• Lori McNee May 11, 2010 at 10:40 pm

      Jeremy, I appreciate you taking time to read and comment on the Tonalism article. It was a really interesting project for me to research. I am glad you found it useful.
      Best – Lori

  2. William R. Beebe March 18, 2012 at 3:17 am

    Another very interesting and insightful blog Lori. I always look forward to reading them!!!

    • Lori McNee April 23, 2012 at 12:19 pm

      Hello William,

      Thanks for stopping by. I find all of these topics so interesting, I am happy you enjoy them too.

      Lori 🙂

  3. Mark August 19, 2012 at 12:43 am

    I had made a search for tonalist/ism technique etc. and the pic of your painting “Summer Light” was in the top 10 I believe. I did enjoy reading your article and am much inspired to look into/study tone myself as it has been stressed by the artist Harold Speed in his reprinted book on oil painting tech and materials. I am fascinated by the beauty and softness of your painting, if one did not know better one might believe they are viewing a work from the 19th century! However, for me there is not enough of the ‘gallery glow’ to suggest that vintage. I know there is a more proper label for the yellowing of oil paintings but I refer to it as gallery gold etc. Thanks for your post and the pic it is inspiring and just a good piece of eye candy for me. I would be very satisfied to have your skilled eyes/hands and to paint in that fashion!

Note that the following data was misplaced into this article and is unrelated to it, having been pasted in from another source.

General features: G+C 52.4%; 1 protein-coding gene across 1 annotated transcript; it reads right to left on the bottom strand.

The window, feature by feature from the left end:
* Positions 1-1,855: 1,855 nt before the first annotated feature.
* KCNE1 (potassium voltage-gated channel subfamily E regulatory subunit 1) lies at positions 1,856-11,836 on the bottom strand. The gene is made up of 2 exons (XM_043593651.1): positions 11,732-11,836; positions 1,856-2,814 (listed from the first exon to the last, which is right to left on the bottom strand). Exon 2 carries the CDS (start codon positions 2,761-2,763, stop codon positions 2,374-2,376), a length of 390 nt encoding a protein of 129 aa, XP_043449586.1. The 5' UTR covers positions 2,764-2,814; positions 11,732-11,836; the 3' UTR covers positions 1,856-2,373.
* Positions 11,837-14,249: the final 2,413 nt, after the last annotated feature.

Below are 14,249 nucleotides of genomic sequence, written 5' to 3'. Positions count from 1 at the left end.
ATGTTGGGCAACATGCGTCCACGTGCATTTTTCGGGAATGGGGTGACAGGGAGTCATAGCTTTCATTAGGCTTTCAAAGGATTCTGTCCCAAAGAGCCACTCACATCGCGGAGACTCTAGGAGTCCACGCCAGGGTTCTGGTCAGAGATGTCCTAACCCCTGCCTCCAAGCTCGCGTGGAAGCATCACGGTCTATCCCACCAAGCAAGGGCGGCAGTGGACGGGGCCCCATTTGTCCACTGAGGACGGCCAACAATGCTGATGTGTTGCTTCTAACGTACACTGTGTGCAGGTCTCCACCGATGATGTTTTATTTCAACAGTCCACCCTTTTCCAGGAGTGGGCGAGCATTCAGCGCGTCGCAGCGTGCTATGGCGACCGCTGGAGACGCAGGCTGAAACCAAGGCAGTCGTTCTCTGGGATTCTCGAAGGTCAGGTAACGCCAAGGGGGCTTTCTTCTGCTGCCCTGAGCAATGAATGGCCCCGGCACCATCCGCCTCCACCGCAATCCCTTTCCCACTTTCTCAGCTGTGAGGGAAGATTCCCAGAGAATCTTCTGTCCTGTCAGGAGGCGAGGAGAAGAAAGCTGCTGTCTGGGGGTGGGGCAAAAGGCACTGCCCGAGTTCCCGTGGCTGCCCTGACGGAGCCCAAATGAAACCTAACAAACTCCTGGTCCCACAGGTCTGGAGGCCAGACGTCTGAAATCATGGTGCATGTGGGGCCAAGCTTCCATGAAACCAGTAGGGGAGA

• Lori McNee August 28, 2012 at 10:49 am

      Well, thank you again for taking time to comment here Mark. I really am honored by your kind words about my painting. I love Harold Speed’s little old book and should dust it off sometime and re-read it myself. I hope to see you here again.


  4. Chuck Staley October 11, 2012 at 9:18 am

    Lori, while this mixed media piece is derived from a 1954 35mm slide I took in France, would you label it as tonalists technique? http://bit.ly/R3dFC0

    • Lori McNee October 11, 2012 at 1:31 pm

      Wow Chuck! What a very cool mixed media piece. I really like it. There are tonal aspects to it, but I would consider it more surreal. What do you think? Thanks for sharing it with me.

  5. Steve Johnson January 27, 2013 at 7:13 pm

    Lori. . . Thank you so much for your posting on “Tonalisum”. I am a watercolorist, have been since the mid 70’s. I have always been interested in attemoting to represent the “color of temperature” in my work. I only recently became aware of the work of “Tonalist” Micheal Workman. What an absolut joy to view his work as well as your own, via your participation in his workshop. I am in the middle of starting to work in Oils as a painting medium, and persuing the nuance of “tonalisum” . Thank you for your resourse, direction, and insite. . .Thanks once again, Steve

    • Lori McNee January 28, 2013 at 11:30 am

      Hello Steve, I am happy you discovered this post on Tonalism and found it helpful. Yes, Michael’s workshop was such a treat. Thank you for your nice words. I too am continuing the nuance of Tonalism in my own work.


  6. roob cullen March 25, 2014 at 5:31 am

    i just want to know about tints and tons painting